At the end of the day, the Being Fans trio appreciate their time being fellow fans as much as anything else.
“It’s been an honor. It’s always so much fun to live-tweet with everyone and see people’s jokes and hear their ideas and where they would like to see things go,” the three say. “We’re particularly proud to have met so many amazing fans, many of whom have become actual wonderful friends in real life, and will remain so for, we’d imagine, the rest of our lives.”
That’s a fitting declaration about a fandom they describe as passionate, intelligent and loyal. These traits were perhaps most recently illustrated after Syfy’s February 25th announcement that Being Human would be ending its run with the season 4 finale.
At the center of it all, Kintz and the Hahns get to see and hear a lot of feedback, including everyone’s responses to the disheartening news.
They share that most fans were: “Devastated. Shocked. Angry. Most don’t understand why such a great show would not get picked up for 10 more years.”
The announcement might have been sudden, but it wasn’t a spur of the moment decision by the network.
Instead it was a choice by the series’ creators and cast, after some behind the scenes dealings may have cost the show more than just its quality. Wrapping the series after four years — properly, on their own terms and before the concept expired — was the plan before filming for the season had commenced.
“The three of us are extremely sad that TV will lose this diamond in the rough, but we also understand we’re lucky to have gotten this much and also how lucky we are to get a definite ending of the show, instead of ending on a cliffhanger. Better to have four practically perfect seasons of TV then eight that ramble and lose focus.”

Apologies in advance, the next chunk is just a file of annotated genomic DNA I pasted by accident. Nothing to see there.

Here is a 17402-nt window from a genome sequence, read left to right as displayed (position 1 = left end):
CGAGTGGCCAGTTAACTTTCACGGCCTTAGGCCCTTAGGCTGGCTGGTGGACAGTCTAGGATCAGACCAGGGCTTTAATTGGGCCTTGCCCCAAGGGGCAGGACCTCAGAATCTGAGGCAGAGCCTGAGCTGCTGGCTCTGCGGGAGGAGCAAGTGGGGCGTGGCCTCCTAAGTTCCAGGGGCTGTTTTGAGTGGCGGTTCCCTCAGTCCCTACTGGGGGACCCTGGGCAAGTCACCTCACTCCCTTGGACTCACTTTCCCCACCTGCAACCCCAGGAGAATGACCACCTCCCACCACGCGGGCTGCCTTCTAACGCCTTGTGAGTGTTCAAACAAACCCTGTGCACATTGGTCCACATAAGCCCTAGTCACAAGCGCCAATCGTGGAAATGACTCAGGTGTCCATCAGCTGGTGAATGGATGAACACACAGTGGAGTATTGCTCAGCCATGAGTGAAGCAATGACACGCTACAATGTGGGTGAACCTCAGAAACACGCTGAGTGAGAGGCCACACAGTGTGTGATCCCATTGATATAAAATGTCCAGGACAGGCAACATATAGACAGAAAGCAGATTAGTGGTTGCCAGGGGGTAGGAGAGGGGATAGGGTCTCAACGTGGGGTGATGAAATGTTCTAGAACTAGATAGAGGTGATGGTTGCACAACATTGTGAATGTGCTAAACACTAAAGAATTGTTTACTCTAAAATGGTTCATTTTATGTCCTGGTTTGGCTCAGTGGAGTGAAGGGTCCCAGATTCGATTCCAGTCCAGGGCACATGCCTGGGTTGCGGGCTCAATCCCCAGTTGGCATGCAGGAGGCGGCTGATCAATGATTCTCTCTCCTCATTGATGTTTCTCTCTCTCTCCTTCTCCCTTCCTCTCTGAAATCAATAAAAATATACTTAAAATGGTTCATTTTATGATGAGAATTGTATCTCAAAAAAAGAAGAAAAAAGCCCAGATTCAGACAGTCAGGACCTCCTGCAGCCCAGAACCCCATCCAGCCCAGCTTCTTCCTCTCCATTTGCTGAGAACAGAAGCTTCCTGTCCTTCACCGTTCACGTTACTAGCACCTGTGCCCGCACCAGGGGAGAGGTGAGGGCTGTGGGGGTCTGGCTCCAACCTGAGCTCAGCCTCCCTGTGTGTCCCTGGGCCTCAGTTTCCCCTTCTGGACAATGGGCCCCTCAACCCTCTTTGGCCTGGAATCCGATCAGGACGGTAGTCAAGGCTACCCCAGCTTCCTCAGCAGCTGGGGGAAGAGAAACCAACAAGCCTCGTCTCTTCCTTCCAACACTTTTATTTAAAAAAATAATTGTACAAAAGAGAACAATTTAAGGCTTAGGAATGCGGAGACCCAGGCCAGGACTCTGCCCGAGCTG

They jokingly follow up, “Or maybe that’s just denial talking.”
It says something when a show that’s fought to be seen as more than just a copy is, at its end, loved so rabidly. Most atlantic transports receive a heavy amount of scorn before they even air an episode.
Syfy’s take on the BBC series wasn’t much different. However, it’s also found a healthy and dedicated audience who have stuck with it for close to half a decade.
Being Human is swathed in monster metaphors, and its balance of raw emotion, dramatic tension, and a unique sense of humor have helped create a world that reaches beyond typical sci-fi fare.
Series characters Josh (Sam Huntington), Sally (Meaghan Rath) and Aidan are some of the most genuine and moving examples of the basic human experience. And while all three actors make monsters pretty sexy, their characters’ stories have resonated with fans in a very personal and even transformative way.
“If you take away the supernatural elements, it’s people dealing with normal problems that people deal with everyday in real life. Vampires would be addicts, werewolves would be like having anger issues and a ghost trying to find how you operate in the world. It’s more relatable than most people would imagine a show with vampires,werewolves, and ghosts would be. And as the series goes on, it becomes less about those things and more about them accepting who and what they are. Sometimes we have to work on accepting who we are as a person.”
The full interview first appeared at Popwrapped on March 24, 2014.